AFRICANGLOBE – Investment in infrastructure and production capacity in Africa will see the continent’s economy growing by 6% in 2014, according to the International Monetary Fund (IMF).
An IMF release on Thursday said Africa’s economic growth will rise to 6% from 5%.
“The main factor behind the continuing underlying growth in most of the region is … strong domestic demand, especially associated with investment in infrastructure and export capacity in many countries,” the IMF said.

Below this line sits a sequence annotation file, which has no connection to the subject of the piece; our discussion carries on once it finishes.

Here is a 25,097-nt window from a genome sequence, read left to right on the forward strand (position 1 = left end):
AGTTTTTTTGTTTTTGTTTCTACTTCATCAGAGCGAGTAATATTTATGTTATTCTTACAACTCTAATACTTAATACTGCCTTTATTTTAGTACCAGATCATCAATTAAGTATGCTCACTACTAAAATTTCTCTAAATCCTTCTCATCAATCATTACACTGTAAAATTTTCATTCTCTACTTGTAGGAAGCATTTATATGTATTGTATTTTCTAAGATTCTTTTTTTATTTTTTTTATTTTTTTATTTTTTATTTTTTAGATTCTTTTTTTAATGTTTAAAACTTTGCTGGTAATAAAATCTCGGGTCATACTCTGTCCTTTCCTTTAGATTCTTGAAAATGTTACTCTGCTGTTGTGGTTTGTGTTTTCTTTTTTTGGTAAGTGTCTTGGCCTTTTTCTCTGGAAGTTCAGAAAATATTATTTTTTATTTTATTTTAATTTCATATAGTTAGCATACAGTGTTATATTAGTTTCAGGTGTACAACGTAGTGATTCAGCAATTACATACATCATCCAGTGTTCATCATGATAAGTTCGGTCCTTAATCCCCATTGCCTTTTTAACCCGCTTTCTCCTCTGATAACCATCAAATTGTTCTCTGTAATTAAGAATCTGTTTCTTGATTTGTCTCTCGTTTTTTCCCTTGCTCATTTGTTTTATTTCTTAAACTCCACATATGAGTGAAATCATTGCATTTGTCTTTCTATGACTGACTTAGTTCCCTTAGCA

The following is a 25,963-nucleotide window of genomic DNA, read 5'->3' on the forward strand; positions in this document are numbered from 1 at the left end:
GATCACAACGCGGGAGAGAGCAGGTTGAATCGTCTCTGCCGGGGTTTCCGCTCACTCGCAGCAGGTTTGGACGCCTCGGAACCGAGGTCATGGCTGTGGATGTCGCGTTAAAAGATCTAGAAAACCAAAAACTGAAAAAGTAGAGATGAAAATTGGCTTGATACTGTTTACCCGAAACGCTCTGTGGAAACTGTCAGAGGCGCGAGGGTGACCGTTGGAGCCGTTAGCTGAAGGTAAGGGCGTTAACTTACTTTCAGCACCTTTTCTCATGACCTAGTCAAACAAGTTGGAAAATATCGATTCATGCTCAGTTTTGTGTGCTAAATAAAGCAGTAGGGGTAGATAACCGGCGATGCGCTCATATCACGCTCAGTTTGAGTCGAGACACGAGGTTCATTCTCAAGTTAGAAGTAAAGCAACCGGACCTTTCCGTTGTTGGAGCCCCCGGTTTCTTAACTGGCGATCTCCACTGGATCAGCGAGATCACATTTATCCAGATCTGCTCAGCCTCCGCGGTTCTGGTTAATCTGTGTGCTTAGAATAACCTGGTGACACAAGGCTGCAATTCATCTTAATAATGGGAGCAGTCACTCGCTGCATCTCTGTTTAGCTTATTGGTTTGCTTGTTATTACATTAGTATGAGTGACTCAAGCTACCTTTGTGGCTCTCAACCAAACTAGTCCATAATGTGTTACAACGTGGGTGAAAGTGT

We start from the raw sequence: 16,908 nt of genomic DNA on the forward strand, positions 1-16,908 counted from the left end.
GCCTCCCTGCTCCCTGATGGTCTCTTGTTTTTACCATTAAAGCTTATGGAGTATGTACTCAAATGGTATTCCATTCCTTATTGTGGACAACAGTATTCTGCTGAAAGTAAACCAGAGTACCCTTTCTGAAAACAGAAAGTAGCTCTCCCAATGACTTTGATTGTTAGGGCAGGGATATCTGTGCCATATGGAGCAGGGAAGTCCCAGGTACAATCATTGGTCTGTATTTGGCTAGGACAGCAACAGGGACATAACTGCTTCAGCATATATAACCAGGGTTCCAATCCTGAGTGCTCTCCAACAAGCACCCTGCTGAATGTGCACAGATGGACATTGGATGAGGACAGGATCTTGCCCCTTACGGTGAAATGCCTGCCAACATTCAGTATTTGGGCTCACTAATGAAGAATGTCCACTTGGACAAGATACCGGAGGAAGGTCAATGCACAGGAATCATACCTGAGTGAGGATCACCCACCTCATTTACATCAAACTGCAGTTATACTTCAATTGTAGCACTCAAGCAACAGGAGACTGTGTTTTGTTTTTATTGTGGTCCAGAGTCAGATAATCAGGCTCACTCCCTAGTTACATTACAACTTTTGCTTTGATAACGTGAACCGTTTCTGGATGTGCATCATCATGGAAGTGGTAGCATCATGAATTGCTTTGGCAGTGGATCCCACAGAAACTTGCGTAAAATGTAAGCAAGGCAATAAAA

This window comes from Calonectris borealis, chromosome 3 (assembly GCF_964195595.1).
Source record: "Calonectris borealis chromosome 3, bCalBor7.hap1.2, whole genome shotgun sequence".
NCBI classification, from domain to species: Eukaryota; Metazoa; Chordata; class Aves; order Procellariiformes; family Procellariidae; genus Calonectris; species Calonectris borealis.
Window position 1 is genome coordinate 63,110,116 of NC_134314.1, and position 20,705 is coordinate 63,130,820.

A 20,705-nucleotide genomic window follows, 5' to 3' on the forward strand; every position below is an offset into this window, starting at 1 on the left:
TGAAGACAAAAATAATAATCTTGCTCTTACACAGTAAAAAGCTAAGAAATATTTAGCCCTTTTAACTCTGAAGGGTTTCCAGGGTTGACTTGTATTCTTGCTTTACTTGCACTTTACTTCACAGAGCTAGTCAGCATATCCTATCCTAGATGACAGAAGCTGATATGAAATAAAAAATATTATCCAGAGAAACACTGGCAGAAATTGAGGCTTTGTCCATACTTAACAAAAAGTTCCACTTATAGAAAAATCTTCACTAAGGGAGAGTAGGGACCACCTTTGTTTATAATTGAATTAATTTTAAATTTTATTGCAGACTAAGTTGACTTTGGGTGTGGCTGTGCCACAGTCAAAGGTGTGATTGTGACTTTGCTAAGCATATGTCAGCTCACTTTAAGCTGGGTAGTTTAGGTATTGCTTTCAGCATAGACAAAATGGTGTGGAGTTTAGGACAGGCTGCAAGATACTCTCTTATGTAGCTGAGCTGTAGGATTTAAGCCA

Furthermore, low food prices and the extension of prudent monetary policies means inflation on the continent would be less than 6% in 2014.
“The improvement relative to 2013 reflects higher global growth, especially in Europe, and other expected favorable domestic conditions.”
The World Bank estimates growth of 5.3 percent for Africa in 2014, 0.7 percent less that the IMF projection.
South Africa, the continent’s largest economy is expected to grow 2% this year and 2.9% the following year.
Inflation in Africa is in its third year of decline.
The IMF recommended African nations allow their currencies to fall if they are being pressured by low commodity prices or capital outflows.
Nonetheless, the report revealed that the region remains vulnerable to lower commodity prices and a slowdown in developed and emerging economies.